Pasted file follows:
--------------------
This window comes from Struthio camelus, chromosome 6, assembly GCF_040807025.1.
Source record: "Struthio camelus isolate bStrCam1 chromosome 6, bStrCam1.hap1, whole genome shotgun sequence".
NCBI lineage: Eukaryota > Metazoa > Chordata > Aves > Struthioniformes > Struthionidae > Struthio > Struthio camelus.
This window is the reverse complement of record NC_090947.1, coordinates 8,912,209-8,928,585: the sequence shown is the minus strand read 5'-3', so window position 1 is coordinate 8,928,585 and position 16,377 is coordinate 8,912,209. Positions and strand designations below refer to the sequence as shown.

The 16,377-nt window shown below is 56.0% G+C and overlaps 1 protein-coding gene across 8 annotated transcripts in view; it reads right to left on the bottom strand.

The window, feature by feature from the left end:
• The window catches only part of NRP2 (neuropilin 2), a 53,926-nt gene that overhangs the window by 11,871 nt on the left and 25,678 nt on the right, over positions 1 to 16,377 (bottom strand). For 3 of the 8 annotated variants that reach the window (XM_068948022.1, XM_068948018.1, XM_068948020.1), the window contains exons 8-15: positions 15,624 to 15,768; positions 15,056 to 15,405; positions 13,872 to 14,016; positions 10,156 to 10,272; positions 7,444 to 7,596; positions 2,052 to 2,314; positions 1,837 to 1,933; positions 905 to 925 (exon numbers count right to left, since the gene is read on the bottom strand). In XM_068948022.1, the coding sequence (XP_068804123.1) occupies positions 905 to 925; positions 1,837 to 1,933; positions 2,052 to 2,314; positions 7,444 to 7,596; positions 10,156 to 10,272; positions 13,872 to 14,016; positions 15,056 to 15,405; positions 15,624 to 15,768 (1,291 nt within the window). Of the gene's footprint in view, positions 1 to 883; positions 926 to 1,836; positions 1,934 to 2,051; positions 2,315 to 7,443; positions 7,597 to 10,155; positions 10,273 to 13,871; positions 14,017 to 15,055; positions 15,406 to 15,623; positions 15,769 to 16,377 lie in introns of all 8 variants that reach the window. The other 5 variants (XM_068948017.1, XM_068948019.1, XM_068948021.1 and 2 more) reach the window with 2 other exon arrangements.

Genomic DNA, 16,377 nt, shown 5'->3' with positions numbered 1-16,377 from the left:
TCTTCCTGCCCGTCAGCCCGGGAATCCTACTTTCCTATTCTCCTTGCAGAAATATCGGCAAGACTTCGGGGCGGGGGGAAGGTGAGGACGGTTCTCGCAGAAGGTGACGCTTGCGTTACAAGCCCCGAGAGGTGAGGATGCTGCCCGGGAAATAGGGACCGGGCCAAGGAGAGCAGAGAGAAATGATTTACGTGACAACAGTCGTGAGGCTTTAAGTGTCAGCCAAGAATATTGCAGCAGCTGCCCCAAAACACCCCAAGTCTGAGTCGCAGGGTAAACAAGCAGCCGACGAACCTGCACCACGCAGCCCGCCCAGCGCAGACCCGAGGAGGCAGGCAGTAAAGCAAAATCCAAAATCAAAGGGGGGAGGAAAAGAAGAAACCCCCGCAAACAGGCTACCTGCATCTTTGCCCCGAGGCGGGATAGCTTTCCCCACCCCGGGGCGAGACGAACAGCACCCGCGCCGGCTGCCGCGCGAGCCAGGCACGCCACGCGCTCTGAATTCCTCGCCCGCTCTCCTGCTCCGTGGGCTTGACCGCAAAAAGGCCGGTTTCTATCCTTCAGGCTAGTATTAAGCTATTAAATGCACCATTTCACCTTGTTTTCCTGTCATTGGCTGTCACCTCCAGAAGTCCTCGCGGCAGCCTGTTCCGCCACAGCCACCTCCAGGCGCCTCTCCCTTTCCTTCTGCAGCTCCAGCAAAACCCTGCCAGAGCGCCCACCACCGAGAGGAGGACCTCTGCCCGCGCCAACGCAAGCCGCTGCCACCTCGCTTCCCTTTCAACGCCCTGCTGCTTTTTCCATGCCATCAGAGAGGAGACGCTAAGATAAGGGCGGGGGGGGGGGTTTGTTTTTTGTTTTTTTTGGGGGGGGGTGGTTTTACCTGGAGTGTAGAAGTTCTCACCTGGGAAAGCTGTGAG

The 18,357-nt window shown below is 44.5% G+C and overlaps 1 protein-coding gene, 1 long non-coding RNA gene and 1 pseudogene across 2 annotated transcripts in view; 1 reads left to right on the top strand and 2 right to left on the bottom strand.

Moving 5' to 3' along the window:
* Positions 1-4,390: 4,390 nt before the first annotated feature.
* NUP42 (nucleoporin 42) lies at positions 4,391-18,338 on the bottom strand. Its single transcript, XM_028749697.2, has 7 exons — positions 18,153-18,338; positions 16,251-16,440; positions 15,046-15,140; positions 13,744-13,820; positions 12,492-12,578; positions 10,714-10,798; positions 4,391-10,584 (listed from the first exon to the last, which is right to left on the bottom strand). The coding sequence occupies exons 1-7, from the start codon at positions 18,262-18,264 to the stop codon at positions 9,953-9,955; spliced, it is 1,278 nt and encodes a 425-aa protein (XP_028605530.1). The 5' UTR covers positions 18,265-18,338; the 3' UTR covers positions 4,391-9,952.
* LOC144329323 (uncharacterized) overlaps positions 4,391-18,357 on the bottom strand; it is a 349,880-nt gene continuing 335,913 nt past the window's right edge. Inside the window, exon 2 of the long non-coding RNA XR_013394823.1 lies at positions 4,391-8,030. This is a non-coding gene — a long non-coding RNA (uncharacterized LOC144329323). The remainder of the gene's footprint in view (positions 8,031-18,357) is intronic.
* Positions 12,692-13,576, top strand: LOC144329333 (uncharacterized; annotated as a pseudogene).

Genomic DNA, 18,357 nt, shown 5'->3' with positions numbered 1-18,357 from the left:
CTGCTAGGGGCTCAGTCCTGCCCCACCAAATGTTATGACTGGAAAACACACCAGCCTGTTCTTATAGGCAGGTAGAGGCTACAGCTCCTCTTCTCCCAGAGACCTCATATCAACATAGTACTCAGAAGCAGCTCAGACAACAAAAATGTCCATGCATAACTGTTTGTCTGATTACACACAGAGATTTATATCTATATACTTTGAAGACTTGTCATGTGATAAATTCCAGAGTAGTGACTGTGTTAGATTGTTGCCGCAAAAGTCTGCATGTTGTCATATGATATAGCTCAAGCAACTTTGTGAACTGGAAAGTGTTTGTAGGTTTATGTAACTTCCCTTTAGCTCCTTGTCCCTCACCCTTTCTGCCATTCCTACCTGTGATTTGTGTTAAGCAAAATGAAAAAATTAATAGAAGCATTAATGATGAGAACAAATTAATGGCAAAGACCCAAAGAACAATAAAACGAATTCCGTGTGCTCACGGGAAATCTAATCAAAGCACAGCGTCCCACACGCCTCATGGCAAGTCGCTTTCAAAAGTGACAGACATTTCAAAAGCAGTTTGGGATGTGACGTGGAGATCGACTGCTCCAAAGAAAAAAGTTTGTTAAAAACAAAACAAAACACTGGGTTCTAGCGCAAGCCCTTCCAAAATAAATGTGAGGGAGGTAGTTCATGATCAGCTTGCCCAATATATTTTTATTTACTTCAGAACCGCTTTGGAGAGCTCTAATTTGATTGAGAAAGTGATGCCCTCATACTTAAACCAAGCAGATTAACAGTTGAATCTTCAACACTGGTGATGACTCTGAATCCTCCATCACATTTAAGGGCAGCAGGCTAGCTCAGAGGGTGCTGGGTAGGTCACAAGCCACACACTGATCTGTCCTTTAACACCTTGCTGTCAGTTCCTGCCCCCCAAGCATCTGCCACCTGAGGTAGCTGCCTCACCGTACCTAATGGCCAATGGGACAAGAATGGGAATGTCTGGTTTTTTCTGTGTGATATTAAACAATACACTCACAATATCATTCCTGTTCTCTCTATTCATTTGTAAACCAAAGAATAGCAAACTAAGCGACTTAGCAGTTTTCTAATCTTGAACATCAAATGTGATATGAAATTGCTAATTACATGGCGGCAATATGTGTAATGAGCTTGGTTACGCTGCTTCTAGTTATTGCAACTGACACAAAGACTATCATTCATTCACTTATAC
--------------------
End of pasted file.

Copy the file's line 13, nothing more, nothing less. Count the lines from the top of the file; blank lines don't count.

* NUP42 (nucleoporin 42) lies at positions 4,391-18,338 on the bottom strand. Its single transcript, XM_028749697.2, has 7 exons — positions 18,153-18,338; positions 16,251-16,440; positions 15,046-15,140; positions 13,744-13,820; positions 12,492-12,578; positions 10,714-10,798; positions 4,391-10,584 (listed from the first exon to the last, which is right to left on the bottom strand). The coding sequence occupies exons 1-7, from the start codon at positions 18,262-18,264 to the stop codon at positions 9,953-9,955; spliced, it is 1,278 nt and encodes a 425-aa protein (XP_028605530.1). The 5' UTR covers positions 18,265-18,338; the 3' UTR covers positions 4,391-9,952.